I was sitting on a folding chair downtown on the final day of Oktoberfest. The sun was setting, bathing the office towers along Fifth Street in bright orange.
I squinted as I surveyed the scene toward the west. The sky was bright blue, people milled around, music wafted in from several places and the smell of grilled sausages and tangy barbecue was everywhere.
I closed my eyes and inhaled the scene, literally and figuratively. I remembered back to 1985, just after my move to Cincinnati on a Labor Day weekend, and the first of my Oktoberfest memories.
Then someone interrupted my daydream, asking, “So what’s this MidPoint thing all about?”
I was manning the CityBeat booth in front of the Procter & Gamble building near the games and rides, and we were promoting this weekend’s MidPoint Music Festival. I stood up and started talking about local music and bands with a young couple
They’d been out to see local original bands before, and they knew a few of the musician names on our promotional MidPoint postcard. So I said MidPoint was like any of those other nights they ventured out to see a band except now it’s 180 bands in 17 clubs over three nights, all for one price (a three-day wristband) and mostly all within walking distance.
I told them how CityBeat had taken over MidPoint after its first six years and was now trying to attract a wider audience by booking some national acts and all the best local bands.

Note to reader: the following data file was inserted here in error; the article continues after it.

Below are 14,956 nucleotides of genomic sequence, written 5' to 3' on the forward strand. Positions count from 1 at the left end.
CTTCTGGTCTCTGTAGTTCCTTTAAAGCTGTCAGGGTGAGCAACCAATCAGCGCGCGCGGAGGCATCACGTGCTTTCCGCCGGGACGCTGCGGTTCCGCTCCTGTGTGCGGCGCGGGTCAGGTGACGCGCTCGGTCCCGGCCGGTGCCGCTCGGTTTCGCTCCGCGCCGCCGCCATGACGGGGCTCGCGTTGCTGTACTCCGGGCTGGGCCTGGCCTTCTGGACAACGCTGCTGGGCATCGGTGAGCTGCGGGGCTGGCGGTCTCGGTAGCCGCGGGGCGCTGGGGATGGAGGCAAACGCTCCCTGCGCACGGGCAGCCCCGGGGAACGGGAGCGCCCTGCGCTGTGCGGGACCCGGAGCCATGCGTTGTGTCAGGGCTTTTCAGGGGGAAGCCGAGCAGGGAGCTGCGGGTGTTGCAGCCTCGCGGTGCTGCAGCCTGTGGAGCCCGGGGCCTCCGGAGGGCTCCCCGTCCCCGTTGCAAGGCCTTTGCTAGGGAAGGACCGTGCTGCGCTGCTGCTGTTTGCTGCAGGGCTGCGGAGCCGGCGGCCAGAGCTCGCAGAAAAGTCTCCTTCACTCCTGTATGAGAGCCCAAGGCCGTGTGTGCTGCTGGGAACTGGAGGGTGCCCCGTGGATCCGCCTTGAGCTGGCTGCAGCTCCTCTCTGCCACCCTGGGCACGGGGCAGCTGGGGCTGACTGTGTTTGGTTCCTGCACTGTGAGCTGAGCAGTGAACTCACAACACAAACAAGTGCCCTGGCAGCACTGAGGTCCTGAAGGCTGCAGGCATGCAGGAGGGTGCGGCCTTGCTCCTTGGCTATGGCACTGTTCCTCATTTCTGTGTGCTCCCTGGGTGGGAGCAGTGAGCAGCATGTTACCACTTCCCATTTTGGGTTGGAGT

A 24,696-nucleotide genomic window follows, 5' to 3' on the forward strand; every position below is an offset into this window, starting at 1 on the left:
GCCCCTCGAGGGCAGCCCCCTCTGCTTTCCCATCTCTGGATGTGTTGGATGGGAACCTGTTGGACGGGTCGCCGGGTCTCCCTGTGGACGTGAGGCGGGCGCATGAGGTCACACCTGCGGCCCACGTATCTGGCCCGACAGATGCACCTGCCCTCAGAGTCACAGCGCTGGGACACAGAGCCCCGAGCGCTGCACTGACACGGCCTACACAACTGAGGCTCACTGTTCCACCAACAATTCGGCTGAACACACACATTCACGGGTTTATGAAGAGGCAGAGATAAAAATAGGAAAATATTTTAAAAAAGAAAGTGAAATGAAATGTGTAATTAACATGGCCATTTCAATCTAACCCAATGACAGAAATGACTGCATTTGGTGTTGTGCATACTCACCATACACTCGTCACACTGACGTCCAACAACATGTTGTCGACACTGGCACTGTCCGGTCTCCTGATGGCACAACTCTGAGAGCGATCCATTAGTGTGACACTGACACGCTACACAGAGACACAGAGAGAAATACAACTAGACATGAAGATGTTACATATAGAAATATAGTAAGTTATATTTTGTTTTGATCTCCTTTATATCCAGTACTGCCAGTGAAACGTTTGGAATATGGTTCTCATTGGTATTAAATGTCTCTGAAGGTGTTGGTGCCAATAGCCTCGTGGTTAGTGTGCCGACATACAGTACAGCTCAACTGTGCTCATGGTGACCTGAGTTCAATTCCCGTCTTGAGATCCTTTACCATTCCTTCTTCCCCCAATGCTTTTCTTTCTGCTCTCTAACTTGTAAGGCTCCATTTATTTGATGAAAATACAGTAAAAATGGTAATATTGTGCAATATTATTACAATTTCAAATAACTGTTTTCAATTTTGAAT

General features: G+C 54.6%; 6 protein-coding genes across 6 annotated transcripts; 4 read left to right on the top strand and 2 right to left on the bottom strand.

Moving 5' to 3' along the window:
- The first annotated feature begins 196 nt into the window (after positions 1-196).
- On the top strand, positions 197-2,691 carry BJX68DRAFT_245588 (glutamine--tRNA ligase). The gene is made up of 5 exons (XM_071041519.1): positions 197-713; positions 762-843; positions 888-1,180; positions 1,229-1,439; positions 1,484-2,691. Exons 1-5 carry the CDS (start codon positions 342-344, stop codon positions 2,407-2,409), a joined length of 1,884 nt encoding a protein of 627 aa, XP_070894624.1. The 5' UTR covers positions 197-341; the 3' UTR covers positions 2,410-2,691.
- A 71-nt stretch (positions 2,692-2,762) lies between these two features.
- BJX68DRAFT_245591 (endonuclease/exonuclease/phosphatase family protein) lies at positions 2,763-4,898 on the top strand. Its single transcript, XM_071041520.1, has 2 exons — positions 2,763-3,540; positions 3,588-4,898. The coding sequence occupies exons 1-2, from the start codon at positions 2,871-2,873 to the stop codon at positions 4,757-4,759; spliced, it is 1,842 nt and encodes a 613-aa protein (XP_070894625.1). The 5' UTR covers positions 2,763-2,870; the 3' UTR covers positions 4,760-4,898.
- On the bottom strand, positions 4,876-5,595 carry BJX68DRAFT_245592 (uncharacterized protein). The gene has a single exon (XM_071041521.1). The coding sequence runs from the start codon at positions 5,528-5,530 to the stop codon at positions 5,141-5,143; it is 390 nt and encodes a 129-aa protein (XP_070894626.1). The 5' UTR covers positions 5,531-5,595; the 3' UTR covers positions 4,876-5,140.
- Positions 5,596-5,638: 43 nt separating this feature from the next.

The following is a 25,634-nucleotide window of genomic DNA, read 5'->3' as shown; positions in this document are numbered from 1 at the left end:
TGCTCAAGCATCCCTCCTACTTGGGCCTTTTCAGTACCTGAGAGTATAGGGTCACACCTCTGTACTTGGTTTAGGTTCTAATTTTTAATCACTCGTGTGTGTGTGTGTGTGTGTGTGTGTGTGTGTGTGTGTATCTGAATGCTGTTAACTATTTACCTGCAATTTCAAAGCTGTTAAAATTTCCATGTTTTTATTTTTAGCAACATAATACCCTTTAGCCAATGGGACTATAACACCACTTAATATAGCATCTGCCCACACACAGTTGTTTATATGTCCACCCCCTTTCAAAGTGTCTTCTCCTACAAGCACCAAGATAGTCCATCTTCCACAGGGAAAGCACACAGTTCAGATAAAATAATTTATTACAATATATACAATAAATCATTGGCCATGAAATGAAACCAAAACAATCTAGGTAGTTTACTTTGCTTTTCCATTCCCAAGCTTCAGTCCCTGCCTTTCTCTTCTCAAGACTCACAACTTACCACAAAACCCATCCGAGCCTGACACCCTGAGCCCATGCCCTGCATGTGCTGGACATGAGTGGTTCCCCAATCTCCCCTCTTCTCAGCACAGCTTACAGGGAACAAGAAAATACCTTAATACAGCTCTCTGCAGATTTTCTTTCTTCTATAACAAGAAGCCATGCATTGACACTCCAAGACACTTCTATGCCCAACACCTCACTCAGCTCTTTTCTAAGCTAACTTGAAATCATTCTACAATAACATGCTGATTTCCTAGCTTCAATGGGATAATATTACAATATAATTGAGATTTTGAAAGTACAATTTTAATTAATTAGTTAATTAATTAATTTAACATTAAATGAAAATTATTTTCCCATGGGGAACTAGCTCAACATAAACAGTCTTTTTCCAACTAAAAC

The idea was to continue growing the festival each year until maybe it rivaled Oktoberfest on the city’s social calendar.
At least it could create fun back-to-back weekends of food and family fare at Oktoberfest and music and youth culture at MidPoint. It’s something to shoot for, anyway.
The young woman and man sounded excited and promised to check out the Web site (mpmf.com). When I got home later that night I finally watched a bit of the VH1 top 20 video countdown show I’d taped last week, the one filmed in Cincinnati. The hook was that the popular 3 Doors Down video for “It’s Not My Time” had been shot here, mostly in Over-the-Rhine and downtown, and the VH1 host came to town to explore the video’s backstory.
The city looked pretty damn good, with beauty shots of Fountain Square, Great American Ball Park, the riverfront on both sides of the Ohio River and much more. All because music and musicians put Cincinnati on the media map and because a small group of people at Metaphor Studio, particularly Buz Buse, knows Cincinnati has a creative story to tell and enticed VH1 to come see it for themselves.
And now it’s your turn to come see the story for yourself this weekend. While the throngs of people you’ll encounter on Walnut and Main streets downtown or at the Southgate House in Newport won’t compare to Oktoberfest, you will get caught up in an amazing energy and excitement.
Start telling your own stories and making new memories at MidPoint and help us grow it into the city’s other big September street festival.
CONTACT JOHN FOX: firstname.lastname@example.org